I waited for so long and my curve was so large and would have even progressed even more that even now that it is fixed to the best they could get it I will have problems for the rest of my life. I can not say if all my problems would be from my kyphosis surgery as I have had several surgery's after from being in a car accident. My injury's even from the car accident may not have been so bad if I had not had all the stress focused on the areas above my fusions and below them. It is hard to say. I think that if before my first surgery and if the doctors even found out that I only had a 60 degree curve but they new that the curve would rapidedly progress that they would have chosen to do my surgery way back then.
My point to you is that if your surgeons could find out that your back is going to continue to progress for the worse and continue to then surgery could be in your furture as you do not want it to progress to the point like mine and Mark's did. However you say in one of your posts that you do not have any wedge shaped vertabra and that is a indacater that your back would progress. To have scheurmann's kyphosis you would have to have wedge shapped vertabra.
Lets say you had x-rays in 6 months to a year from now and they were measured at a higher degree then 50 then surgery would benifit you as it would stop it from progressing. Yes, fixed at a much lower degree would make the surgery less painfull and the out come so much better.
I have a great deal of pain now but because of the extent of all my surgery's and the car accident it would be unfair for me to say what acctivies you could not do if you were to have the surgery. My fusion is so long that there will be things that I can't risk doing as I only have the first three vertabra left in my neck that are any good and they are going to be taking all the stress. My sistuation will be different now as my problems are not just from Scheuramann's kyphosis any more.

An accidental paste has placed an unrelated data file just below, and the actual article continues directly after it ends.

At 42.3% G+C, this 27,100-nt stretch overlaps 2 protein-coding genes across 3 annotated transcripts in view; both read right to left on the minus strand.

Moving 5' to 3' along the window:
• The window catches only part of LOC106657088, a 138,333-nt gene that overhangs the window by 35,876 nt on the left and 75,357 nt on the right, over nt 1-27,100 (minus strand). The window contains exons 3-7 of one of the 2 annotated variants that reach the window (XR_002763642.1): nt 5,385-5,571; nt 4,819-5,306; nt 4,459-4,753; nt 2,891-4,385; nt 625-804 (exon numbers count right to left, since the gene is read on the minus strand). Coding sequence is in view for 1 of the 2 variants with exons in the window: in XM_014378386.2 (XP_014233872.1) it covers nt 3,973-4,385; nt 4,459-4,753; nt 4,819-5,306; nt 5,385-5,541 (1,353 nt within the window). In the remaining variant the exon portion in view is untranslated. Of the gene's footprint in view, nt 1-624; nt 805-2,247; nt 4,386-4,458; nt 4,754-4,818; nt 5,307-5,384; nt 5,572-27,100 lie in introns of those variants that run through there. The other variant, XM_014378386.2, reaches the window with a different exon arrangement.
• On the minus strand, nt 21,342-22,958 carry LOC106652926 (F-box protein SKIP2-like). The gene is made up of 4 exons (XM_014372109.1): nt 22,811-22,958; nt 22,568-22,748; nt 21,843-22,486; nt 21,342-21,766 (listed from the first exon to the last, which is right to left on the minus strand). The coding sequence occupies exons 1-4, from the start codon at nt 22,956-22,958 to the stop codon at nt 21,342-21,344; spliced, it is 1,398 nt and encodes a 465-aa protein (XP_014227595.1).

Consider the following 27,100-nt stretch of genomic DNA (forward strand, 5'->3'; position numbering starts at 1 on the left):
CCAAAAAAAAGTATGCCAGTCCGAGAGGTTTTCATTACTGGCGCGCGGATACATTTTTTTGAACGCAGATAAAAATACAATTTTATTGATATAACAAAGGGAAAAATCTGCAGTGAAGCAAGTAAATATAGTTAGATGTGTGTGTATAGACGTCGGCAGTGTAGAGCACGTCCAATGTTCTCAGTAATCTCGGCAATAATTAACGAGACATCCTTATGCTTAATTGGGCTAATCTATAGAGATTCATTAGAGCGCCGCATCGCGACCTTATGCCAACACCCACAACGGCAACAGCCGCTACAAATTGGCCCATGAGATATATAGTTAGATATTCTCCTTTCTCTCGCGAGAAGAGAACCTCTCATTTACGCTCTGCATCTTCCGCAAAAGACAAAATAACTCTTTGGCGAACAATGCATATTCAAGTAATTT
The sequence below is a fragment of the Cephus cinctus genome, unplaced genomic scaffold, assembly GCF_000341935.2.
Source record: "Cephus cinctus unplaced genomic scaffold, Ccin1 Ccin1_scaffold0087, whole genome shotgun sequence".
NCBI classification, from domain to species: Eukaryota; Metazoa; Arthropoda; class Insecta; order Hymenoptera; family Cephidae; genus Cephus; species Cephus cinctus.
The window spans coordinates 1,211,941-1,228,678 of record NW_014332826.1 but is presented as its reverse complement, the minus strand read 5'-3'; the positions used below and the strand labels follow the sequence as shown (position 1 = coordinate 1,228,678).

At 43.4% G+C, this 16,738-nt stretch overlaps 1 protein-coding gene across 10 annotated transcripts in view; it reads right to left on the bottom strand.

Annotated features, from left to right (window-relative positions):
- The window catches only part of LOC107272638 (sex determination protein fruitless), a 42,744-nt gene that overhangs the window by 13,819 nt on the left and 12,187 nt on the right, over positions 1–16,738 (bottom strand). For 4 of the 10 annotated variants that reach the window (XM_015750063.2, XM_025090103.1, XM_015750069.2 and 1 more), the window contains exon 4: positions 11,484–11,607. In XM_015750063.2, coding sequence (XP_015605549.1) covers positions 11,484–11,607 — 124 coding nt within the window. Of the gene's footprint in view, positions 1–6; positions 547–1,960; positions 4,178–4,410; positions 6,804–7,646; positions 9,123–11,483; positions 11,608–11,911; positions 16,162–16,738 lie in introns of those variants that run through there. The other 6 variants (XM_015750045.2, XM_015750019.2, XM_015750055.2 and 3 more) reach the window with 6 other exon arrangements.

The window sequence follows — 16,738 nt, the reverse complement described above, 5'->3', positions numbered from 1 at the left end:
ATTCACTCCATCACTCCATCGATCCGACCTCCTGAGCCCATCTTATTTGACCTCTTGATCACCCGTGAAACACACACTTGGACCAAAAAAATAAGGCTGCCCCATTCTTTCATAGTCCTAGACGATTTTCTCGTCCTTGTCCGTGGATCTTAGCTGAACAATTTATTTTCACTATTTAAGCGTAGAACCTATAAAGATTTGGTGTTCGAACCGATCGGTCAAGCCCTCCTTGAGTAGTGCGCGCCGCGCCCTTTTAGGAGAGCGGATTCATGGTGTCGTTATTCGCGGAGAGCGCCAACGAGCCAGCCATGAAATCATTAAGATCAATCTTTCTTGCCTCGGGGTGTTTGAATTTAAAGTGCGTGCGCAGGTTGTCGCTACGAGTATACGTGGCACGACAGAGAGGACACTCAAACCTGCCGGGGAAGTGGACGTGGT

Good luck with everything and let us all know how things work out for you. As I say my surgeon with my fisrt scheurmann's surgery got my curve down to 53 degrees and he is happy with that. I would have liked it to be more like 40 or 30 but anything is better then 120 right?
Sally

Unregistered
25th April 2009, 05:13 PM
Hi!
A big thanks for the quick replies, guys!

Mark:
Hm, are you sure about that? I've read that surgery is generally considered when the curve is at least 70 degrees and sometimes even at 60 degrees.
According to a specialist I talked to these are just to be seen as general guide lines, not as definite limits. If the patient really wants it surgery can be done just because of cosmetic factors.
As I said, I'm desperate.
And yes, I'm going private, but 30 thousand pounds? :/ I read some people saying around 20 thousand pounds, is that not enough?

Ponkopalin: I really doubt that your curve is above 50 degrees as mine is exactly 50 degrees and it's waaay more curved than yours.
You're back is fine! hehe

Sally again
Forgot to say somthing about the price of my surgery as you were wondering about the issue.
Just for my first scheurmann's kyphosis surgery the amount it cost was large.
The surgery was over $150,000 thousand dollars. This did not count the years of physical thearpy and follow up visits and follow up x-rays that need to be done at least the first year after the surgery. This was just for the surgery itself and my time in the hospital. I also ended up back in the hospital for another week for complacations 3 weeks after the surgery and that was another 70,000 thousand dollars. (FLUID AROUND MY LUNGS AND MY INSIDE SUTURES IN MY CHEST HAD RIPPED APART) Talk about extreme pain!